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SEC Chief Accountant welcomes actions by FASB and IASB

21 Dec 2003

The Chief Accountant of the US Securities and Exchange Commission welcomed the publication by the Financial Accounting Standards Board (FASB) of proposals that would modify several aspects of American accounting standards to be consistent with the guidance on those issues currently included in international accounting standards.

The Chief Accountant also welcomed the release by the IASB of revised IASs 32 and 39. Click for (PDF 34k).

Report of the third day of the IASB meeting

20 Dec 2003

The IASB met in London 17-19 December 2003. We have moved our notes from the IASB meeting on 19 December 2003 to a Separate Page. .

The IASB met in London 17-19 December 2003. We have moved our notes from the IASB meeting on 19 December 2003 to a Separate Page.

IASB publishes 13 revised IAS

19 Dec 2003

The International Accounting Standards Board has published 13 revised International Accounting Standards reflecting changes resulting from the Improvements Project.

The revised standards mark the near-completion of the Improvements project. The completion of these improved standards brings the IASB closer to its commitment to have a platform of high quality, improved standards in place by the end of March 2004. The IASB has set itself this deadline to ease the implementation of its standards in the many countries, including those of the European Union, that will be adopting international standards from 2005.

The revised standards issued are:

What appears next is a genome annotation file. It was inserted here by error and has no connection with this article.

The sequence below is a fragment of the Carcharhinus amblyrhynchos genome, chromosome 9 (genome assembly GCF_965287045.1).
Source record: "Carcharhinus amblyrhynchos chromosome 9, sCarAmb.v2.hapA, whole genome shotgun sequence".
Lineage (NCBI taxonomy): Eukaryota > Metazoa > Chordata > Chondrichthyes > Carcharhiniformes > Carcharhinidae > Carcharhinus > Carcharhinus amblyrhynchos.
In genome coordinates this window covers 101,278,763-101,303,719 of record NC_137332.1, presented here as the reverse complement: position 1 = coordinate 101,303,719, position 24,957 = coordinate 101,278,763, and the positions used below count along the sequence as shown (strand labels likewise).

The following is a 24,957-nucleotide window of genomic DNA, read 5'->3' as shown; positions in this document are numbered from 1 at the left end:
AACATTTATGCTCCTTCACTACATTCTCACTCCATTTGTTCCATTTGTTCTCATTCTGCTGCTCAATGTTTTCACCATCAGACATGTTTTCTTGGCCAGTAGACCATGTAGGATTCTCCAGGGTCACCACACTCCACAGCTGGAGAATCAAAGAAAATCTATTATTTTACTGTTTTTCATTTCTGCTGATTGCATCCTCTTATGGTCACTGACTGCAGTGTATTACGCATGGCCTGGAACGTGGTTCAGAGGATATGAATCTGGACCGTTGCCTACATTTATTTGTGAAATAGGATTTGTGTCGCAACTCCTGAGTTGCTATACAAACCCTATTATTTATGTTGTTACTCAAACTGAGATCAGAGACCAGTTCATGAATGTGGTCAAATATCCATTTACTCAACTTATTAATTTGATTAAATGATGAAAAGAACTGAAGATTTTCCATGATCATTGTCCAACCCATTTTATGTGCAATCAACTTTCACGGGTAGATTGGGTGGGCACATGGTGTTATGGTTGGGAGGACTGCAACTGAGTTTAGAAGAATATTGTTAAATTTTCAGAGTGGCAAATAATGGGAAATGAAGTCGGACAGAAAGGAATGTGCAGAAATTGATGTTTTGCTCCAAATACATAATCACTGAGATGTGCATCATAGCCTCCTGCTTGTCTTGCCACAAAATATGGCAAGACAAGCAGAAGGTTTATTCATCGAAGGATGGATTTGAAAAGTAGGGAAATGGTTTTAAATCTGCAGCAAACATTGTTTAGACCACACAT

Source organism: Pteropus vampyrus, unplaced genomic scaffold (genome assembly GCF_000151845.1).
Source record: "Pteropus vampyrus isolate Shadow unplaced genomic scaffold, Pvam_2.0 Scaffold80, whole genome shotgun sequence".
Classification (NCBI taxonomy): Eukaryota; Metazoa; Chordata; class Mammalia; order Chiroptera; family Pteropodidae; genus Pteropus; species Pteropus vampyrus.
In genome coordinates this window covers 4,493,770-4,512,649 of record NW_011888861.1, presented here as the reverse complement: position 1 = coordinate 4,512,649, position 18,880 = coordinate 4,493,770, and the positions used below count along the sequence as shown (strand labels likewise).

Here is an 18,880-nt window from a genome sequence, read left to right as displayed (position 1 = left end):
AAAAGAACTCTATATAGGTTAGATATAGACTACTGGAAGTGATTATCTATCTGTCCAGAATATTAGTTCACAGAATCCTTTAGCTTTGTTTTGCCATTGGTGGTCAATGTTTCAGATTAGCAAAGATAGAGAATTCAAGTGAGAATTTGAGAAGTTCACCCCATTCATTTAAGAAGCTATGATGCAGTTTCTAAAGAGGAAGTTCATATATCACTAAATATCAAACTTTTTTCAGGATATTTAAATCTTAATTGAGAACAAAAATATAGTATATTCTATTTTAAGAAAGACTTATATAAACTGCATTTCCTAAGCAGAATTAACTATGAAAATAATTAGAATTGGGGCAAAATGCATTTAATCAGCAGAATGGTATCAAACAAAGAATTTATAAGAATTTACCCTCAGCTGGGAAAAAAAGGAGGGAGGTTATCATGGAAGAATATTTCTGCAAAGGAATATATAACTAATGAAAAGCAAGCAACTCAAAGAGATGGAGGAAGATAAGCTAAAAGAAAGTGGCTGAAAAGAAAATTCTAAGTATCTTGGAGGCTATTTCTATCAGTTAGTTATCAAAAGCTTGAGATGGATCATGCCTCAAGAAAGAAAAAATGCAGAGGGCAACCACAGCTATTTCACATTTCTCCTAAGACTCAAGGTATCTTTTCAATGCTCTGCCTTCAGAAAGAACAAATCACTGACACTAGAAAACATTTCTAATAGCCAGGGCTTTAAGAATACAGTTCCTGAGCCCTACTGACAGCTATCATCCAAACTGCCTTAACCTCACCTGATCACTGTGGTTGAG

• IAS 1 Presentation of Financial Statements
  • IAS 2 Inventories
  • IAS 8 Accounting Policies, Changes in Accounting Estimates and Errors
  • IAS 10 Events after the Balance Sheet Date
  • IAS 16 Property, Plant and Equipment
  • IAS 17 Leases
  • IAS 21 The Effects of Changes in Foreign Exchange Rates
  • IAS 24 Related Party Disclosures
  • IAS 27 Consolidated and Separate Financial Statements
  • IAS 28 Investments in Associates
  • IAS 31 Interests in Joint Ventures
  • IAS 33 Earnings per Share
  • IAS 40 Investment Property

The Board also withdrew IAS 15 Information Reflecting the Effects of Changing Prices.

Click here for IASB Press Release (PDF 39k).

Revised versions of IAS 32 and IAS 39 released

19 Dec 2003

The IASB has published the final texts of the revised versions of IAS 32 and IAS 39 on financial instruments.

IASB subscribers may download them from the IASB's Website. Click for IASB Press Release (PDF 81k).

IAS 39 is expected to be further revised in first quarter 2004 to reflect the Board's decisions regarding macro hedging.


New edition of Accounting Roundup posted